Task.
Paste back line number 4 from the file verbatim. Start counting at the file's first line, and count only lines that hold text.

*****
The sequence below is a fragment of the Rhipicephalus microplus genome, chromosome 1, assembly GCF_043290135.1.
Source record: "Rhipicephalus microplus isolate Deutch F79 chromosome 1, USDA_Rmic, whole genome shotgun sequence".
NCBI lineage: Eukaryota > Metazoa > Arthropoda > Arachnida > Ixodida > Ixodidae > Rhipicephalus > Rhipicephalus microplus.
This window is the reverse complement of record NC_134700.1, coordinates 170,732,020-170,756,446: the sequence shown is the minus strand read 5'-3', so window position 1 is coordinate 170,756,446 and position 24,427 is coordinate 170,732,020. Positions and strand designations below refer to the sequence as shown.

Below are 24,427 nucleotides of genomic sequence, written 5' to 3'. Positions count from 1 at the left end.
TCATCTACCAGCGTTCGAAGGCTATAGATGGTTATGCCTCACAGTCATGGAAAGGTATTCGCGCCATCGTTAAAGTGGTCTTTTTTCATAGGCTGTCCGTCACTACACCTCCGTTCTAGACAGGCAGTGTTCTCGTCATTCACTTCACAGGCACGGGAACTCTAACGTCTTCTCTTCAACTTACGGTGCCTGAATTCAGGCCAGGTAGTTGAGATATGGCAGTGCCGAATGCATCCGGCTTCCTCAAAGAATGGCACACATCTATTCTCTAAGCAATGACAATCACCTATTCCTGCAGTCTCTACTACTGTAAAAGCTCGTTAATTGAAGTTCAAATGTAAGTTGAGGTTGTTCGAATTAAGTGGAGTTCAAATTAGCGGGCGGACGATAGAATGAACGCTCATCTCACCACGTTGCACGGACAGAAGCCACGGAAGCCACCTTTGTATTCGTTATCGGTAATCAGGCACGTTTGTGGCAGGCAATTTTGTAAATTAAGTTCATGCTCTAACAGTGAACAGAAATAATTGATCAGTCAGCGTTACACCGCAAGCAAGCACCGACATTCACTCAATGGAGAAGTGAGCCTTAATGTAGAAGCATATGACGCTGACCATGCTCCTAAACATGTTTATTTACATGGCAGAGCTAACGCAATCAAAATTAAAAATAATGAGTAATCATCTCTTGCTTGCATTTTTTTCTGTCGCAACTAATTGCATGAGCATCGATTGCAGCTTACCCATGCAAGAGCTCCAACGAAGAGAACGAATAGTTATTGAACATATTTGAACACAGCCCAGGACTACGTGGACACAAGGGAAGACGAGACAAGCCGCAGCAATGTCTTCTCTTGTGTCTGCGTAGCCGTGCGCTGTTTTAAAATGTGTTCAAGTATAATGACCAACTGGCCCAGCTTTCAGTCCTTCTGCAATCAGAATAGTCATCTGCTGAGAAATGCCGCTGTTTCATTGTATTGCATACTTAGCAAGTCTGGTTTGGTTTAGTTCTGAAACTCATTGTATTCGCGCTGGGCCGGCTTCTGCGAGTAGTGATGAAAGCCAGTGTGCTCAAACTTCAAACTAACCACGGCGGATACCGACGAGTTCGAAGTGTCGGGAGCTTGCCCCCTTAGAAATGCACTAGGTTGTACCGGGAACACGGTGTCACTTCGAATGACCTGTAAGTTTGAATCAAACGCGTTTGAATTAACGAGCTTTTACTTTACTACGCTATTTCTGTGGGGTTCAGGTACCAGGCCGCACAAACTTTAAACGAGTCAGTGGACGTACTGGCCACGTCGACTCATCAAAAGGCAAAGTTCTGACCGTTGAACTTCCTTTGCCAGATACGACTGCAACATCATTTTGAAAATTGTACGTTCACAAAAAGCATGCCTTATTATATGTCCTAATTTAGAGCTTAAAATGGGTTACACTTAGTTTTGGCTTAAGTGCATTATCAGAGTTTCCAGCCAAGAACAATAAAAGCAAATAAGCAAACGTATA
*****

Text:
This window is the reverse complement of record NC_134700.1, coordinates 170,732,020-170,756,446: the sequence shown is the minus strand read 5'-3', so window position 1 is coordinate 170,756,446 and position 24,427 is coordinate 170,732,020. Positions and strand designations below refer to the sequence as shown.